“Craig was a warrior, one of the best roller hockey players in the city in the ’70s,” said Dave Garmendia, 60, a retired New York police officer who grew up playing with Mr. Allen. “His teammates loved him and his opponents feared him.”

Young Craig took up hockey on the streets of Queens in the 1960s, playing pickup games between sewer covers, wearing steel-wheeled skates clamped onto school shoes and using a roll of electrical tape as the puck.

His skill and ferocity drew attention, Mr. Garmendia said, but so did his skin color. He was black, in a sport made up almost entirely by white players.

“Roller hockey was a white kid’s game, plain and simple, but Craig broke the color barrier,” Mr. Garmendia said. “We used to say Craig did more for race relations than the N.A.A.C.P.”

Mr. Allen went on to coach and referee roller hockey in New York before moving several years ago to South Carolina. But he continued to organize an annual alumni game at Dutch Kills Playground in Long Island City, the same site that held the local championship games.

The reunion this year was on Saturday, but Mr. Allen never made it. On April 26, just before boarding the bus to New York, he died of an asthma attack at age 61.

Word of his death spread rapidly among hundreds of his old hockey colleagues who resolved to continue with the event, now renamed the Craig Allen Memorial Roller Hockey Reunion.

The turnout on Saturday was the largest ever, with players pulling on their old equipment, choosing sides and taking once again to the rink of cracked blacktop with faded lines and circles. They wore no helmets, although one player wore a fedora.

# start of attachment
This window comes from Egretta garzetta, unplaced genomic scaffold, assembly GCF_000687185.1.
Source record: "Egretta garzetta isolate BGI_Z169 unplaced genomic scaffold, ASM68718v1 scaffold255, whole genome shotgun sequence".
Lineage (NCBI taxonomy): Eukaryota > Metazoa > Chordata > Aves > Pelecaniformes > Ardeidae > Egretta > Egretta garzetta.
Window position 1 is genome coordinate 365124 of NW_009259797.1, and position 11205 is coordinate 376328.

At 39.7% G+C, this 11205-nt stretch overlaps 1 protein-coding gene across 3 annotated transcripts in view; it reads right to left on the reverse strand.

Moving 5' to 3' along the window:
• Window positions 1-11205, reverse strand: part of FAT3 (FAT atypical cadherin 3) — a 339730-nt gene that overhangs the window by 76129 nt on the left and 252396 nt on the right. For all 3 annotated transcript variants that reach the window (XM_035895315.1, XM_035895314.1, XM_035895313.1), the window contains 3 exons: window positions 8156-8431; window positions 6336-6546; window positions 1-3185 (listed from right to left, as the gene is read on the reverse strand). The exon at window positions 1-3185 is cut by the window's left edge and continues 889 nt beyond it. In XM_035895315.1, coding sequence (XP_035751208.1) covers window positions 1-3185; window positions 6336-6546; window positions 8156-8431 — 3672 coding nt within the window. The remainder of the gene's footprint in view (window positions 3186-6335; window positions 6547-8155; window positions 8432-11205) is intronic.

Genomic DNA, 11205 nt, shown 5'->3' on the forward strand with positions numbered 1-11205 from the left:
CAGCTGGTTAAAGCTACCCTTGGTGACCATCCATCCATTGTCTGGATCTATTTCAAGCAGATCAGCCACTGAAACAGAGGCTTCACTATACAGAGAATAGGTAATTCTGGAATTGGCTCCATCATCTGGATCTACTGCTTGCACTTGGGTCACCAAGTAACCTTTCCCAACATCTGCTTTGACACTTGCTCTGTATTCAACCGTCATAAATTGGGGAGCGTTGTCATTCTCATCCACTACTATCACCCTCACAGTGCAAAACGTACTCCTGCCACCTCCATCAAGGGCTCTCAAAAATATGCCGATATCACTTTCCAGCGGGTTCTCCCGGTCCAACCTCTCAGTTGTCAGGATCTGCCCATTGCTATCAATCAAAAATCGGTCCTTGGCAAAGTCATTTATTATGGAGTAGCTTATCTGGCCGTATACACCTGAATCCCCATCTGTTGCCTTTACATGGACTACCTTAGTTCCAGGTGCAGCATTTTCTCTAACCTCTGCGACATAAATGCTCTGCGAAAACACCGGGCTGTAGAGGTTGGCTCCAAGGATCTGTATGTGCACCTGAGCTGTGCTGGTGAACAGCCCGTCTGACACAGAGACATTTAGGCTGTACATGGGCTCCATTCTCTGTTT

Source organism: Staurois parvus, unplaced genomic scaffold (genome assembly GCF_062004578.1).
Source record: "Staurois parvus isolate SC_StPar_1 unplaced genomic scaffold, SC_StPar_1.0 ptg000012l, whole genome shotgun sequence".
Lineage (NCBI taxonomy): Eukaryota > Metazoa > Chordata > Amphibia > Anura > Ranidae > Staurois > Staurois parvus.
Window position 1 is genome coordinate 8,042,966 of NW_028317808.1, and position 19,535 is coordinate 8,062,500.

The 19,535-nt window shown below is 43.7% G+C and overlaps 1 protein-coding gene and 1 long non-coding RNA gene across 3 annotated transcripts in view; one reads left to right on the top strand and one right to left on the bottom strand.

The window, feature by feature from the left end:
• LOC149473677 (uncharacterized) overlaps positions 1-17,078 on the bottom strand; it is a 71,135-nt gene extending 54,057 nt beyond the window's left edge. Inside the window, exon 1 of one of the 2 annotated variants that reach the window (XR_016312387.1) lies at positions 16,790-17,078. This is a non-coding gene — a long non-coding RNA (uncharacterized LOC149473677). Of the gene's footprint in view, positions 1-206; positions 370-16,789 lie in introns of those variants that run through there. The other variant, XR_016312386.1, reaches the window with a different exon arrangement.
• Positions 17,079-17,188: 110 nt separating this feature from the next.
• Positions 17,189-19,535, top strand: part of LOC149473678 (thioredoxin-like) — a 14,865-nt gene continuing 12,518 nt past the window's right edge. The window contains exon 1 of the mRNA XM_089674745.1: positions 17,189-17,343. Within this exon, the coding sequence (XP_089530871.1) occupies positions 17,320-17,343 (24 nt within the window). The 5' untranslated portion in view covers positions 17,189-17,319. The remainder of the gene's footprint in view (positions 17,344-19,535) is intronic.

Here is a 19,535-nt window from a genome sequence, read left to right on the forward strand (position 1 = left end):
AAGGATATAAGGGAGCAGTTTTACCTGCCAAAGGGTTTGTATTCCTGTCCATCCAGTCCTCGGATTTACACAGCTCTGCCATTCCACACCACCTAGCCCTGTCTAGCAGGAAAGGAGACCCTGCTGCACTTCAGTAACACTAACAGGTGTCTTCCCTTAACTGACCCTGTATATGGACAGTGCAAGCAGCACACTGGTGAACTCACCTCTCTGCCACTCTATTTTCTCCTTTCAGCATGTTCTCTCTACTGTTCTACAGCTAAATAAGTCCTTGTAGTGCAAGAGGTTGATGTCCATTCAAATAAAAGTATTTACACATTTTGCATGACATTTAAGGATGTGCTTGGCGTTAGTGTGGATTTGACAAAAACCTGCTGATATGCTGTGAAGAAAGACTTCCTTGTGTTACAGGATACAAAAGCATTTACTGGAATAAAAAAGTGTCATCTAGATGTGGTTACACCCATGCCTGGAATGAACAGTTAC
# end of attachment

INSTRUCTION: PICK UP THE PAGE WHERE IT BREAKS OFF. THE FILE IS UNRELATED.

Another, Vinnie Juliano, 77, of Long Island City, wore his hearing aids, along with his 50-year-old taped-up quads, or four-wheeled skates with a leather boot. Many players here never converted to in-line skates, and neither did Mr. Allen, whose photograph appeared on a poster hanging behind the players’ bench.

“I’m seeing people walking by wondering why all these rusty, grizzly old guys are here playing hockey,” one player, Tommy Dominguez, said. “We’re here for Craig, and let me tell you, these old guys still play hard.”

Everyone seemed to have a Craig Allen story, from his earliest teams at Public School 151 to the Bryant Rangers, the Woodside Wings, the Woodside Blues and more.

Mr. Allen, who became a yellow-cab driver, was always recruiting new talent. He gained the nickname Cabby for his habit of stopping at playgrounds all over the city to scout players.

Teams were organized around neighborhoods and churches, and often sponsored by local bars. Mr. Allen, for one, played for bars, including Garry Owen’s and on the Fiddler’s Green Jokers team in Inwood, Manhattan.

Play was tough and fights were frequent.

“We were basically street gangs on skates,” said Steve Rogg, 56, a mail clerk who grew up in Jackson Heights, Queens, and who on Saturday wore his Riedell Classic quads from 1972. “If another team caught up with you the night before a game, they tossed you a beating so you couldn’t play the next day.”

Mr. Garmendia said Mr. Allen’s skin color provoked many fights.

“When we’d go to some ignorant neighborhoods, a lot of players would use slurs,” Mr. Garmendia said, recalling a game in Ozone Park, Queens, where local fans parked motorcycles in a lineup next to the blacktop and taunted Mr. Allen. Mr. Garmendia said he checked a player into the motorcycles, “and the bikes went down like dominoes, which started a serious brawl.”

A group of fans at a game in Brooklyn once stuck a pole through the rink fence as Mr. Allen skated by and broke his jaw, Mr. Garmendia said, adding that carloads of reinforcements soon arrived to defend Mr. Allen.

And at another racially incited brawl, the police responded with six patrol cars and a helicopter.

Before play began on Saturday, the players gathered at center rink to honor Mr. Allen. Billy Barnwell, 59, of Woodside, recalled once how an all-white, all-star squad snubbed Mr. Allen by playing him third string. He scored seven goals in the first game and made first string immediately.

“He’d always hear racial stuff before the game, and I’d ask him, ‘How do you put up with that?’” Mr. Barnwell recalled. “Craig would say, ‘We’ll take care of it,’ and by the end of the game, he’d win guys over. They’d say, ‘This guy’s good.’”

Tribute for a Roller Hockey Warrior

Artikel lainnya »